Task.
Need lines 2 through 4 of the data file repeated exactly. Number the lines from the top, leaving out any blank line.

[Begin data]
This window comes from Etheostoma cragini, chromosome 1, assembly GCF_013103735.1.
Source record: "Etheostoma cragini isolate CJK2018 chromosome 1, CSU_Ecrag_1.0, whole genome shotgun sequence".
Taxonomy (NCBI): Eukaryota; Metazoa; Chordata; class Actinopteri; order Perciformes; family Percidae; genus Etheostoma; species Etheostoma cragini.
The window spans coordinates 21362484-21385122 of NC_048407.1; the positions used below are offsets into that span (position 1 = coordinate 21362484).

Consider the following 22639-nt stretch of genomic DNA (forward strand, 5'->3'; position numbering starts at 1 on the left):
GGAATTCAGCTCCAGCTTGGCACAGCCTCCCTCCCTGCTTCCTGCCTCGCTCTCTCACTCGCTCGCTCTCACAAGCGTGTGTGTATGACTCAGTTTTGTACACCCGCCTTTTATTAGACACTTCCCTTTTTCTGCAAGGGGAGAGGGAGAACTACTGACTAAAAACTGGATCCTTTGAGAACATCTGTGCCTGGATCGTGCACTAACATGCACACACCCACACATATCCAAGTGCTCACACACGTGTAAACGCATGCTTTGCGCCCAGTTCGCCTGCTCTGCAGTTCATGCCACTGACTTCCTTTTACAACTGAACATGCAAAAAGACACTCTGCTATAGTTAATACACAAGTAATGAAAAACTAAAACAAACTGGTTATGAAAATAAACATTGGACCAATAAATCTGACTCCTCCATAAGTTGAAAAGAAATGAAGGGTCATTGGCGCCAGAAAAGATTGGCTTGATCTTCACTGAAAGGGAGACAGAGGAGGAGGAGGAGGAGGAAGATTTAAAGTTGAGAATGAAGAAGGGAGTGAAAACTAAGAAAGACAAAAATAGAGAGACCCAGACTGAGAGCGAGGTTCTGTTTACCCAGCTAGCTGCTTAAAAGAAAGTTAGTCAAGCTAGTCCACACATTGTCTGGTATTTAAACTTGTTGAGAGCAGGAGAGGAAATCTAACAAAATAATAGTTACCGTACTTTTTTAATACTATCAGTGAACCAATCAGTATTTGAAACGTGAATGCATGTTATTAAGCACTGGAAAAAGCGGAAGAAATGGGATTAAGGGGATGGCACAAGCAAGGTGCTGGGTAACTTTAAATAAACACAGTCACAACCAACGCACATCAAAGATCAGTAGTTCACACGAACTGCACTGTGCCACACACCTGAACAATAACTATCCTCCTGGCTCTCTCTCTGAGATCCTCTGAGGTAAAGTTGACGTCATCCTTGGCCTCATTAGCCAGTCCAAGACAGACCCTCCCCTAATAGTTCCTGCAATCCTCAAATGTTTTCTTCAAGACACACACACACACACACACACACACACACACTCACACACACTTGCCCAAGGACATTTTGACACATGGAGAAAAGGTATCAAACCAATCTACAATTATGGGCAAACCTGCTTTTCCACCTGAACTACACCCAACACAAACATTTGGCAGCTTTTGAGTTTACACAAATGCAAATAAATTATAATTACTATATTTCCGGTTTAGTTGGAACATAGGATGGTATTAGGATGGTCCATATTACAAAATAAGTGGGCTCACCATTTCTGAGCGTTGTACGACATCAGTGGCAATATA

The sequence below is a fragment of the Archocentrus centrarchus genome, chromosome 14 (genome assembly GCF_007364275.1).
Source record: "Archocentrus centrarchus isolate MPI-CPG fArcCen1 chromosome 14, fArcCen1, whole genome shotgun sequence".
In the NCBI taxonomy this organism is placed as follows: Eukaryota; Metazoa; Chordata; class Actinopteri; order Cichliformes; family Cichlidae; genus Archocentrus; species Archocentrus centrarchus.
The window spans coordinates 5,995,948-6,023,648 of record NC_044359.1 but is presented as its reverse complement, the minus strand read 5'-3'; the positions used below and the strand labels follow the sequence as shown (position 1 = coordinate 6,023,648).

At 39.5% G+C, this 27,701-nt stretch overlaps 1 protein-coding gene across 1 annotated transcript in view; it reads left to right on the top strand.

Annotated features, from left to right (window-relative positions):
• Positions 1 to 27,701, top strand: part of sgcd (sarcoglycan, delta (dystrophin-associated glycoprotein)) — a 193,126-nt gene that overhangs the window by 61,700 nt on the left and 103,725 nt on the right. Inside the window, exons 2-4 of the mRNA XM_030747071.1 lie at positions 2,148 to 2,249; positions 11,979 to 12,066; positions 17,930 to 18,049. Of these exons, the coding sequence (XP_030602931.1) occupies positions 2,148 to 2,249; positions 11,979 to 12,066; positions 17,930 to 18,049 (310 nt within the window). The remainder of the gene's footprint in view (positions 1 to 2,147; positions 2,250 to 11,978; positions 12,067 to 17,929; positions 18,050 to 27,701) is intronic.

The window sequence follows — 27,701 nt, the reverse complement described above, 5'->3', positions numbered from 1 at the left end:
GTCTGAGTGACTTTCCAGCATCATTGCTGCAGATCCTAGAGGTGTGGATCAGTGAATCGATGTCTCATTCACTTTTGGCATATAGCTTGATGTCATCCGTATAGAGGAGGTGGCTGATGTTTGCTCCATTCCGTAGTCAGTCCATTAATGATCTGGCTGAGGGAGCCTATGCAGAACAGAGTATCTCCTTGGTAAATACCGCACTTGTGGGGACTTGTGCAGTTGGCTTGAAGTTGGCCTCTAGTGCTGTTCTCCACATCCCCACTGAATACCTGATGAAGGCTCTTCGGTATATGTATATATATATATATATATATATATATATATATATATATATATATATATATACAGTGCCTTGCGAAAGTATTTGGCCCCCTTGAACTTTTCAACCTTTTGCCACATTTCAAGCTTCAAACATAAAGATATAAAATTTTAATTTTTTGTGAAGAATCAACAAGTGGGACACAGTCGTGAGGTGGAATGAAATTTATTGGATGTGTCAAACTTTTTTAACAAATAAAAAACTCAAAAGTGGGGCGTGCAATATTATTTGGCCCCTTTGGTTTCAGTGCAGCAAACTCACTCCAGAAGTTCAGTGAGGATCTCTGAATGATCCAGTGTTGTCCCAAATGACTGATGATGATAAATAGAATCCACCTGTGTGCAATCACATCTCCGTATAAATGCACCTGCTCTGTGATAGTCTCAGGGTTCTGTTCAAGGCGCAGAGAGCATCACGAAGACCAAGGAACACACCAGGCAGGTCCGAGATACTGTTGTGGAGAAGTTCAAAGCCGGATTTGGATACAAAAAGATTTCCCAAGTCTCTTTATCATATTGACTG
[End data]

Source record: "Etheostoma cragini isolate CJK2018 chromosome 1, CSU_Ecrag_1.0, whole genome shotgun sequence".
Taxonomy (NCBI): Eukaryota; Metazoa; Chordata; class Actinopteri; order Perciformes; family Percidae; genus Etheostoma; species Etheostoma cragini.
The window spans coordinates 21362484-21385122 of NC_048407.1; the positions used below are offsets into that span (position 1 = coordinate 21362484).